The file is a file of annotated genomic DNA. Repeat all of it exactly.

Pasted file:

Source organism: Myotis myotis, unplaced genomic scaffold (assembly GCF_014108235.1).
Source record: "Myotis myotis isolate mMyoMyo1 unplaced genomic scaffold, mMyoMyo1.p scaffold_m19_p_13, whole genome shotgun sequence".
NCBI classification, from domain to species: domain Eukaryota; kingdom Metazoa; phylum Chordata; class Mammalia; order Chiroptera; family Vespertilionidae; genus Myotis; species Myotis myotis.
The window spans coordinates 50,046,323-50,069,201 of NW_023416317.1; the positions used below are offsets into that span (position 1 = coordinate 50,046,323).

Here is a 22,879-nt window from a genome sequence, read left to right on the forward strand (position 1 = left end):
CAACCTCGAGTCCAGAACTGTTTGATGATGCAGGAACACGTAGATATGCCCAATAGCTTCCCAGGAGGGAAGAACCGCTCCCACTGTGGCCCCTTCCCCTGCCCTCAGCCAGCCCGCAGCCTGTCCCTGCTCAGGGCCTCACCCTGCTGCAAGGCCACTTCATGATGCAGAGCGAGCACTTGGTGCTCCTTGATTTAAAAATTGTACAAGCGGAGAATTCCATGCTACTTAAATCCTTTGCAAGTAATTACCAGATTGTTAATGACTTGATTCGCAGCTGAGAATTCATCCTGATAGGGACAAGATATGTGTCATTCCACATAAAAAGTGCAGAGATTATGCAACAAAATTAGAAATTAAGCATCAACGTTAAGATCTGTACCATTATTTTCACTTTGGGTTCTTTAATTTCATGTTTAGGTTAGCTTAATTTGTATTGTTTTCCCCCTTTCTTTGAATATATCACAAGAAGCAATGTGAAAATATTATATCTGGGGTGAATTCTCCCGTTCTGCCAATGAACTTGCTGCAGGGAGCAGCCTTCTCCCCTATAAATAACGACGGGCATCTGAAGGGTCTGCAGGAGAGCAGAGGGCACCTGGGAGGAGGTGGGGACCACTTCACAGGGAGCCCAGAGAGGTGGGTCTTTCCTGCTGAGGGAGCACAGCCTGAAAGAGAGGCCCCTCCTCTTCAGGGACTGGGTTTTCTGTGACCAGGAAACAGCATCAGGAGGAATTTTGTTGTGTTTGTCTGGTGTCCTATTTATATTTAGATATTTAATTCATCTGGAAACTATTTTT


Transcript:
Source organism: Myotis myotis, unplaced genomic scaffold (assembly GCF_014108235.1).
Source record: "Myotis myotis isolate mMyoMyo1 unplaced genomic scaffold, mMyoMyo1.p scaffold_m19_p_13, whole genome shotgun sequence".
NCBI classification, from domain to species: domain Eukaryota; kingdom Metazoa; phylum Chordata; class Mammalia; order Chiroptera; family Vespertilionidae; genus Myotis; species Myotis myotis.
The window spans coordinates 50,046,323-50,069,201 of NW_023416317.1; the positions used below are offsets into that span (position 1 = coordinate 50,046,323).

Here is a 22,879-nt window from a genome sequence, read left to right on the forward strand (position 1 = left end):
CAACCTCGAGTCCAGAACTGTTTGATGATGCAGGAACACGTAGATATGCCCAATAGCTTCCCAGGAGGGAAGAACCGCTCCCACTGTGGCCCCTTCCCCTGCCCTCAGCCAGCCCGCAGCCTGTCCCTGCTCAGGGCCTCACCCTGCTGCAAGGCCACTTCATGATGCAGAGCGAGCACTTGGTGCTCCTTGATTTAAAAATTGTACAAGCGGAGAATTCCATGCTACTTAAATCCTTTGCAAGTAATTACCAGATTGTTAATGACTTGATTCGCAGCTGAGAATTCATCCTGATAGGGACAAGATATGTGTCATTCCACATAAAAAGTGCAGAGATTATGCAACAAAATTAGAAATTAAGCATCAACGTTAAGATCTGTACCATTATTTTCACTTTGGGTTCTTTAATTTCATGTTTAGGTTAGCTTAATTTGTATTGTTTTCCCCCTTTCTTTGAATATATCACAAGAAGCAATGTGAAAATATTATATCTGGGGTGAATTCTCCCGTTCTGCCAATGAACTTGCTGCAGGGAGCAGCCTTCTCCCCTATAAATAACGACGGGCATCTGAAGGGTCTGCAGGAGAGCAGAGGGCACCTGGGAGGAGGTGGGGACCACTTCACAGGGAGCCCAGAGAGGTGGGTCTTTCCTGCTGAGGGAGCACAGCCTGAAAGAGAGGCCCCTCCTCTTCAGGGACTGGGTTTTCTGTGACCAGGAAACAGCATCAGGAGGAATTTTGTTGTGTTTGTCTGGTGTCCTATTTATATTTAGATATTTAATTCATCTGGAAACTATTTTT